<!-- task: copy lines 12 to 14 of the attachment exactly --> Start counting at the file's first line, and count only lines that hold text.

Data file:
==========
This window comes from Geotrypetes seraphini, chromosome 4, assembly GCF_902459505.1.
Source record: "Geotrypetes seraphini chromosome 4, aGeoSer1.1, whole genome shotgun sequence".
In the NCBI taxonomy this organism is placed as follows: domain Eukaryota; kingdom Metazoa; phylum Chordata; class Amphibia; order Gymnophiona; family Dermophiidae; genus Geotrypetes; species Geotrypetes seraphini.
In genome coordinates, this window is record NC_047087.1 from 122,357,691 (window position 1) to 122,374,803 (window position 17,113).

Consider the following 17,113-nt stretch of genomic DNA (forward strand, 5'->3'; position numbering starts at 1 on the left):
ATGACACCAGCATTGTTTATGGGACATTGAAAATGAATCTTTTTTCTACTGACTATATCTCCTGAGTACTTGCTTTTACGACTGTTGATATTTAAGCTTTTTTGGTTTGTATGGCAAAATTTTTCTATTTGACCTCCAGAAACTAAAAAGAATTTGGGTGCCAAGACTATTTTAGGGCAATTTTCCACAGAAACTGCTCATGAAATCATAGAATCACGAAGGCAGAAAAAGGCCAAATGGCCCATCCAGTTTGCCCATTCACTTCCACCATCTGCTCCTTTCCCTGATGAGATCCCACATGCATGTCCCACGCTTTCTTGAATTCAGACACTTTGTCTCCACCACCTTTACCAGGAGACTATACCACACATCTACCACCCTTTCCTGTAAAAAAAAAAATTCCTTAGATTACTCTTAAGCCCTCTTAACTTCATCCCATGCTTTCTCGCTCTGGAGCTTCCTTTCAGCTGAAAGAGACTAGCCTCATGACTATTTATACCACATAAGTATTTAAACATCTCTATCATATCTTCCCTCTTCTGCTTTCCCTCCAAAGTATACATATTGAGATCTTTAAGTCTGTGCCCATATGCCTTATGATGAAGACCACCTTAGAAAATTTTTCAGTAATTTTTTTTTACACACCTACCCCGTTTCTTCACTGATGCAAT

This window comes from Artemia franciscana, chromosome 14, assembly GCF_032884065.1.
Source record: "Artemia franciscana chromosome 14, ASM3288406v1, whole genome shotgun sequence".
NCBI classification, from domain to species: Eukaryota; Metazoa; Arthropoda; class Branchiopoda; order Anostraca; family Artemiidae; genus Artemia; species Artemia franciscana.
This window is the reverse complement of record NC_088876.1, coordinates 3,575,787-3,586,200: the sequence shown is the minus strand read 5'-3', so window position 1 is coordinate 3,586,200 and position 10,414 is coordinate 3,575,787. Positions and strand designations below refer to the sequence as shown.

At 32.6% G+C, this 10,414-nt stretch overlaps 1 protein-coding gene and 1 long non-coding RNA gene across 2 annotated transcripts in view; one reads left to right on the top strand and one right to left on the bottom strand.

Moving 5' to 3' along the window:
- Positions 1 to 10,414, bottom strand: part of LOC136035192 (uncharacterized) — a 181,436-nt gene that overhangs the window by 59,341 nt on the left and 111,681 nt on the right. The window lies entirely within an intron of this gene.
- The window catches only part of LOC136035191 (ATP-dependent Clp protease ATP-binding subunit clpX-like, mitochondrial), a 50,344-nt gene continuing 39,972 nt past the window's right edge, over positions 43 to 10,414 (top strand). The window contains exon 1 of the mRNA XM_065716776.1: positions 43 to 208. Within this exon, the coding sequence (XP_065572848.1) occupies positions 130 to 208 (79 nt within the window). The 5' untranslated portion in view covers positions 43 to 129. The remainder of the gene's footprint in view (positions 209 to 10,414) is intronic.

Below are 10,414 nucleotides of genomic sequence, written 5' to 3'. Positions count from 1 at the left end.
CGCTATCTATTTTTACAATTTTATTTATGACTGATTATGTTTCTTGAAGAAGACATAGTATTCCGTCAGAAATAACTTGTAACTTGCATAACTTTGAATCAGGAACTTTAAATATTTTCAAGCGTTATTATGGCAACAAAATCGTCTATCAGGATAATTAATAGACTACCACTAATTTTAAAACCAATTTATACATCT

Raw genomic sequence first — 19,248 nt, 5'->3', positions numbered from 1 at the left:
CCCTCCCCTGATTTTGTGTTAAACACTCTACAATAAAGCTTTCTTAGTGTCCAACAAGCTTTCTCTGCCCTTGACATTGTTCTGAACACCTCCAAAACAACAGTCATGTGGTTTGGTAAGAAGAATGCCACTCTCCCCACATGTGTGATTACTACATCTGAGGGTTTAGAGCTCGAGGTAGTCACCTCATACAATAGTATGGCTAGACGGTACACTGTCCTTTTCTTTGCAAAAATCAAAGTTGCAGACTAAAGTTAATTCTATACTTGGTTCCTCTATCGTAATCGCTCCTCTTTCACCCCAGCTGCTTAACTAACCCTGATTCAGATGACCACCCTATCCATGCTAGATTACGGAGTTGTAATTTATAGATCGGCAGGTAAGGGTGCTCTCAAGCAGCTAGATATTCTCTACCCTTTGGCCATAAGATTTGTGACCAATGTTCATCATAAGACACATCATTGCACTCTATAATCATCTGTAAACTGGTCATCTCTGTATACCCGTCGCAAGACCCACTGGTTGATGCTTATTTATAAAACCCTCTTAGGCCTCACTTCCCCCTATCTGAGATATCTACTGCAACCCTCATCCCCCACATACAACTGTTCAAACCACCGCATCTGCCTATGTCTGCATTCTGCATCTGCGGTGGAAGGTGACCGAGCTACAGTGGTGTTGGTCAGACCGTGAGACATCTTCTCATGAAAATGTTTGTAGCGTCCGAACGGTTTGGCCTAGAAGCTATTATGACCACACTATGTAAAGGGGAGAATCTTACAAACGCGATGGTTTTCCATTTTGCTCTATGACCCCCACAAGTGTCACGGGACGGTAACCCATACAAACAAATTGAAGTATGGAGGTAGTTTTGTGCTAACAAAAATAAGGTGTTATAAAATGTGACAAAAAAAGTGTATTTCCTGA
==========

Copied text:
Moving 5' to 3' along the window:
- Positions 1 to 10,414, bottom strand: part of LOC136035192 (uncharacterized) — a 181,436-nt gene that overhangs the window by 59,341 nt on the left and 111,681 nt on the right. The window lies entirely within an intron of this gene.
- The window catches only part of LOC136035191 (ATP-dependent Clp protease ATP-binding subunit clpX-like, mitochondrial), a 50,344-nt gene continuing 39,972 nt past the window's right edge, over positions 43 to 10,414 (top strand). The window contains exon 1 of the mRNA XM_065716776.1: positions 43 to 208. Within this exon, the coding sequence (XP_065572848.1) occupies positions 130 to 208 (79 nt within the window). The 5' untranslated portion in view covers positions 43 to 129. The remainder of the gene's footprint in view (positions 209 to 10,414) is intronic.